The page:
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Budget process, COVID spending being undermined by OMB, Biden transition says

Transition officials warn fiscal 2022 budget process could be slowed

The fiscal 2022 budget could be delayed, officials in President-elect Joe Biden's transition said, because of poor cooperation from President Donald Trump's administration.
The fiscal 2022 budget could be delayed, officials in President-elect Joe Biden's transition said, because of poor cooperation from President Donald Trump's administration. (Chris Maddaloni/CQ Roll Call file photo)

President-elect Joe Biden’s transition is warning that a lack of cooperation from the Trump administration’s Office of Management and Budget is making it difficult for the incoming team to determine coronavirus-related spending needs and could delay the fiscal 2022 budget process.

“There are also health and economic repercussions to this obstruction. OMB is integral to our federal government efficiently and effectively addressing COVID. OMB leadership’s refusal to fully cooperate impairs our ability to identify opportunities to maximize the relief going out to Americans during the pandemic,” Yohannes Abraham, the executive director of the Biden-Harris transition, said Wednesday.

The start of an administration often leads to a delay in the first release of the president’s budget from the usual February date, but Abraham indicated the lack of assistance from current OMB officials could further complicate things next year.

“The production of the budget takes many person hours and it takes the analytical support that has been a part of OMB’s engagement with prior transitions that we have not been in receipt of,” Abraham told reporters Wednesday. “And it leaves us in the dark, as it relates to COVID-related expenditures and critical gaps.”

On Thursday, OMB Director Russell Vought wrote to former Sen. Ted Kaufman, who has been leading the Biden transition efforts, to refute the claims about lack of cooperation in COVID response.

“To your specific criticisms with respect to COVID, as you are aware, your team has been briefed by 0MB, as well as the relevant agencies, on Operation Warp Speed and other COVID relief efforts, including the various funding streams in use for these efforts. Furthermore, there is record of your team accessing these critical documents just last week,” Vought wrote.

At the top level, incoming White House Press Secretary Jen Psaki said that the team was aware that additional funding would be required for coronavirus response, including vaccine distribution infrastructure.

“This intentionally generated opacity makes it harder for our government to protect the American people,” Abraham said.

On Monday, Biden said stonewalling by OMB and the Defense Department posed a danger to national security, a situation he said was “nothing short, in my view, of irresponsibility.”

Abraham said a great deal of work that needs to be done on the budget as well.

“We were hopeful, we continue to be hopeful that that work could be done in partnership with career staff at OMB, and that they would be given the ability to — as they have done in the past —work with an incoming administration, but there’s no doubt that that lack of cooperation will cause a delay,” he said.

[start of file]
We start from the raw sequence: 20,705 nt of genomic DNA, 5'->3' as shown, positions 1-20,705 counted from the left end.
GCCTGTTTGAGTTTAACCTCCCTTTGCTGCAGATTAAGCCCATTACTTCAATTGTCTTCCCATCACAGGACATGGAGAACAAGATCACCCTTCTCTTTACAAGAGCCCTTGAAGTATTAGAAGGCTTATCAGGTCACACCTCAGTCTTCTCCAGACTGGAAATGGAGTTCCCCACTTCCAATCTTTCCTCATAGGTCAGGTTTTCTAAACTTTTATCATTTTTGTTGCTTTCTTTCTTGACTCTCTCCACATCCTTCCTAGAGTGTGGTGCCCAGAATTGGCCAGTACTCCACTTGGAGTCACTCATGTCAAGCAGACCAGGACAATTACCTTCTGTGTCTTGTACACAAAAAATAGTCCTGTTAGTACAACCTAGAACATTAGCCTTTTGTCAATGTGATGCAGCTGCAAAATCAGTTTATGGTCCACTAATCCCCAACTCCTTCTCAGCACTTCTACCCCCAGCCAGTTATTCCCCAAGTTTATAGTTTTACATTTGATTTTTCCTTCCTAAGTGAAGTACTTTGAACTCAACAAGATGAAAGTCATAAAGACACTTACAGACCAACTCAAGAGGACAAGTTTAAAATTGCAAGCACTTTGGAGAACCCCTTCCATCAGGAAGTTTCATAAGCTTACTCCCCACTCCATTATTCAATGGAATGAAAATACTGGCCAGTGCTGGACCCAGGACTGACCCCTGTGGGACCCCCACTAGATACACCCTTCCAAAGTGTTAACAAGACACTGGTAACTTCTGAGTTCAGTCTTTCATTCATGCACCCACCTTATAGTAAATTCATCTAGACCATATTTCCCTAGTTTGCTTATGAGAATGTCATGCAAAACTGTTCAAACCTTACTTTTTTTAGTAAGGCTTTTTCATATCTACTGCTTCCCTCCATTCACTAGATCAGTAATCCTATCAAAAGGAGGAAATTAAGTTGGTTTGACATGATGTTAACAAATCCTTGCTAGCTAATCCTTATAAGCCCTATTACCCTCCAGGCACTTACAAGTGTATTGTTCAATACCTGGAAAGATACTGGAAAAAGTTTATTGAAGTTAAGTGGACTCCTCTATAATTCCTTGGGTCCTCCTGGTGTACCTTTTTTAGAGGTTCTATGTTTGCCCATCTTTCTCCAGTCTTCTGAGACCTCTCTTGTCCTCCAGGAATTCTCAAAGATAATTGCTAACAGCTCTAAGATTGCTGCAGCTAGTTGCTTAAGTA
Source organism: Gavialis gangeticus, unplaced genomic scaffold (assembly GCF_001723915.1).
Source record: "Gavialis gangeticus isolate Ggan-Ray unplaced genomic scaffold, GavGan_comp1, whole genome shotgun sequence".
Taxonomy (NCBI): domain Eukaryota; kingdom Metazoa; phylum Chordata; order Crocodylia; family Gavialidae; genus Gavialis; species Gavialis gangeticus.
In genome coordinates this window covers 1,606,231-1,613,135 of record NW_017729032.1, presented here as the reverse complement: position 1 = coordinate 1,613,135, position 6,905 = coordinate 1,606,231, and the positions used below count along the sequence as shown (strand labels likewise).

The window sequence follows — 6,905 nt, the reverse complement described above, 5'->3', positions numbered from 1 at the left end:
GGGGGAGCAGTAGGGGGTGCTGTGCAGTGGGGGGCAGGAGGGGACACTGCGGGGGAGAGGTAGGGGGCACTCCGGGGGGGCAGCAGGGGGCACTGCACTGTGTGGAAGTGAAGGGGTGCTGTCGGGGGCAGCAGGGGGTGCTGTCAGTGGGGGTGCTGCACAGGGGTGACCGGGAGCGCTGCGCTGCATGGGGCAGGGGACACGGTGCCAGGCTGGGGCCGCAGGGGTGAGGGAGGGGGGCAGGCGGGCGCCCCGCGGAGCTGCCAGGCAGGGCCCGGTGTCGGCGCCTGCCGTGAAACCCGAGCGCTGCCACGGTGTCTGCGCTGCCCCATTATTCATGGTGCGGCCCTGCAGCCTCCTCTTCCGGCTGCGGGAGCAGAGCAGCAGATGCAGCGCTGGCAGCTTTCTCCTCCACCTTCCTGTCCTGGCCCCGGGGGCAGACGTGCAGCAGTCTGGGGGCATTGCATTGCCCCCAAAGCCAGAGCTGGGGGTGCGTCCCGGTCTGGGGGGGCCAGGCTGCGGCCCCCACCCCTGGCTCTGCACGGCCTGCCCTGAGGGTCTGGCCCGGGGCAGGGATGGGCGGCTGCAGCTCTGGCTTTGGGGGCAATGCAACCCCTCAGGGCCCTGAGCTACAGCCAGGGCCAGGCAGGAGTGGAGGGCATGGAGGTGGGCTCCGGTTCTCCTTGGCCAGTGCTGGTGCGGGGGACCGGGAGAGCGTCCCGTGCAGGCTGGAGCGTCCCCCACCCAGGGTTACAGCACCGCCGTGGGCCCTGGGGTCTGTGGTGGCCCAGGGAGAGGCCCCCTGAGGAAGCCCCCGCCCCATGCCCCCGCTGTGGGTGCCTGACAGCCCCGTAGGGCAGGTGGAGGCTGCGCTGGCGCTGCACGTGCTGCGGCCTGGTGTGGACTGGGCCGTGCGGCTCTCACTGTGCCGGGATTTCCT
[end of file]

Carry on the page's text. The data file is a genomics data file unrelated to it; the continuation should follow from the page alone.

Not if Vought gets his way.

“OMB staff are working on this Administration’s policies and will do so until this Administration’s final day in office,” Vought wrote to Kaufman. “Redirecting staff and resources to draft your team’s budget proposals is not an OMB transition responsibility.”

Psaki also confirmed Wednesday the plan for the Biden administration to implement a regulatory freeze memo starting after noon on Inauguration Day to stop midnight rulemakings and last minute executive actions and policy guidance from Trump’s administration. That is a customary part of a presidential transition, but it may be all the more important given the complications in the current transition.

Psaki also said in a response to a question that the outgoing administration may make policy maneuvers that cannot be easily halted through a freeze memo. One such action could be the designation of Cuba as a state sponsor of terrorism by Secretary of State Mike Pompeo. Pompeo is reported by the New York Times to be considering such an act.

“There are additional actions that the Trump administration and members of the team can take in the weeks ahead, that are damaging and destructive to our policies, whether they’re national security policies or domestic policies, and there are some tools that an incoming administration and president has,” Psaki said.

One regulatory change by the Trump administration’s Labor Department — to make it easier to classify workers as independent contractors — could be thwarted by a Biden freeze, she said. Allowing the change to go through would let businesses “avoid minimum wage and overtime protections,” Psaki said.

During the transition press briefing, she also reiterated other Trump executive actions that Biden and Vice President-elect Kamala Harris have already committed to upending.

“In addition to the regulatory freeze memo, President Biden has promised to rescind harmful Trump executive orders and deliver on our promises and the promises he and Vice President Harris made on the campaign trail, including by reinstating protections for Dreamers, rejoining the Paris Climate Accord, reversing President Trump’s environmental rollbacks that have made our air and water dirtier and protecting and strengthening the Affordable Care Act,” Psaki said.

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